0

I'm designing a web application and using Microsoft's out of the box Identity and its default Two-Factor Authentication (with Asp.net core MVC and .NET 8). While setting up and testing the 2FA functionality, I noticed the Authenticator phone app only allows the use of one Authenticator account to one 2FA setup.

Here is how I tested: I opened the same application in two different sessions Visual Studio sessions locally, each connected to two different but identical database schemas. I created a user using the same email address for each, which Microsoft also uses for its User ID by default. While setting up 2FA by scanning the QR code in the first session, it defaults to the email address being used for the account name, and authenticates appropriately. While doing the same in the second session, it tells me it will overwrite the existing account. If I select okay, it alerts me that the activation failed, but offers me to enter the account name and secret key manually. In doing so, I noticed I can enter anything in the account name field, and it will use that and create a new account name.

As a side note, I guess I assumed the Authenticator could use one account across multiple unique applications as people use the same username/emails across different domains. But since this is not the case, then I'd imagine this would be confusing for everyday users if/when they run into this; when this 2FA version is offered across different web applications designed with .NET. Unless I'm missing something within the Authenticator and it is possible?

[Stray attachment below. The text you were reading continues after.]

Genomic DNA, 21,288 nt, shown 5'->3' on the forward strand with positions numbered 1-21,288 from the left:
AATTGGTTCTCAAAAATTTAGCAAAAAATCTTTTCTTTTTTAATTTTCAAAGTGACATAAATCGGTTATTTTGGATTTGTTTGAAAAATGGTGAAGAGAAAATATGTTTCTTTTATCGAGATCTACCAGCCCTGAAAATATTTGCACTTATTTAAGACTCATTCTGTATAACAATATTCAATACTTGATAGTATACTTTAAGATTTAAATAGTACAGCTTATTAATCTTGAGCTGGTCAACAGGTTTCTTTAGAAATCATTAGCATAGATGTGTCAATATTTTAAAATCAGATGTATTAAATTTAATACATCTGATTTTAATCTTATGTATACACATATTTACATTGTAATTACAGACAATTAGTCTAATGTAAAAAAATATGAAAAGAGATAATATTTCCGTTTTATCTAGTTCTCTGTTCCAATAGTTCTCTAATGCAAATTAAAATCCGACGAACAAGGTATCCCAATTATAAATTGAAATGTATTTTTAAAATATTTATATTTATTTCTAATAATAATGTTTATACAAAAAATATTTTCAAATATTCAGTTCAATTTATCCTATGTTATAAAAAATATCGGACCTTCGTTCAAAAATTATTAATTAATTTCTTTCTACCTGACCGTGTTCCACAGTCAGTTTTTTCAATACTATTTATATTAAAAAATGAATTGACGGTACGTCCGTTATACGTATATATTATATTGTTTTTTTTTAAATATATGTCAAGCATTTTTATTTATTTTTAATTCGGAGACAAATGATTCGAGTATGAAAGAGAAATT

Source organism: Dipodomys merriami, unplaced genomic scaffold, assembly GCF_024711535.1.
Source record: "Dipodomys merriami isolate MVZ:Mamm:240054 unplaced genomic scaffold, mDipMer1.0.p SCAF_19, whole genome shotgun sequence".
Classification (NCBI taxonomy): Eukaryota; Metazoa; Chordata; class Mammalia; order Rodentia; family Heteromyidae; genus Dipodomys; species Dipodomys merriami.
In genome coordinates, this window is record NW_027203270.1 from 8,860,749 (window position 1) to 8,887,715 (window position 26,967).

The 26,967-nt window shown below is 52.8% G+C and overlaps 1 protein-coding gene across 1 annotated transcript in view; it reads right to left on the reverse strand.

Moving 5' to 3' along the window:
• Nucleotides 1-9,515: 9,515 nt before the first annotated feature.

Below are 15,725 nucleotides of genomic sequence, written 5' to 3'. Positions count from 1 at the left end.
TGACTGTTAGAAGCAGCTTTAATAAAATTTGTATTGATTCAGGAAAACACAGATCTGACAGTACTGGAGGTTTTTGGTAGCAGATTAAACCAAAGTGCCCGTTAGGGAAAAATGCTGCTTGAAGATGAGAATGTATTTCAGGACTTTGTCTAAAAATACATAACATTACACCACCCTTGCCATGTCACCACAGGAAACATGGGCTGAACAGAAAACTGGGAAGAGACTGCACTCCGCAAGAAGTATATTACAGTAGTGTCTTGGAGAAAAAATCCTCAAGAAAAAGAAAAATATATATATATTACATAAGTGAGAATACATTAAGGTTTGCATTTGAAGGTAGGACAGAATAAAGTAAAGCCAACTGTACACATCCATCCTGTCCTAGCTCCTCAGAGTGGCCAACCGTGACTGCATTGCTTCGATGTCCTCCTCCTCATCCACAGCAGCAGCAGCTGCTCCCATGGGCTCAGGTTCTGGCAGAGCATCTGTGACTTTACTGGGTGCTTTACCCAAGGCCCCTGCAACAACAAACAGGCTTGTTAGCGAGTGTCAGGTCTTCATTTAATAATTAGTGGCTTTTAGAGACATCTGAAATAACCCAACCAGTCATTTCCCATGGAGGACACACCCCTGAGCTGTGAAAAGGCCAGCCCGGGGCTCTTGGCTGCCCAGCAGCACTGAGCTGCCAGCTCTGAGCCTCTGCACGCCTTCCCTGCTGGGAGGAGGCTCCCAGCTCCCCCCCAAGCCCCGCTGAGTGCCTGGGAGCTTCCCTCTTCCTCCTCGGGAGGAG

Here is the format string used: private const string AuthenticatorUriFormat = "otpauth://totp/{0}:{1}?secret={2}&issuer={0}&digits=6";

By default the framework uses email as the first argument. I am thinking about just setting that to my web application's domain name instead or even a combo of the email prepended with the application domain name. This way the QR code will translate and tell the Authenticator application to create a new account using a more unique name to avoid a collision.

Am I thinking about this correctly, or should I be taking another approach?

Thank you.

2
  • 1
    It seems like you want a different issuer string. Otpauth URLs can indeed combine issuer+account into the account name field, similar to what you suggest, and the shown string format is already doing that! Whatever you do, stick to the actual conventions of this URL scheme, and do not invent your own incompatible dialect. E.g. see the otpauth description here: github.com/google/google-authenticator/wiki/Key-Uri-Format
    – amon
    Commented Feb 21 at 11:12
  • @amon perfect! Just what I was looking for. That reference to the description helped clear things up for me. Now that I understand the parameters better I can play around with it more when I get home, and be confident I'm not creating any future issues. Thanks!
    – eaglei22
    Commented Feb 21 at 16:11

0

Your Answer

By clicking “Post Your Answer”, you agree to our terms of service and acknowledge you have read our privacy policy.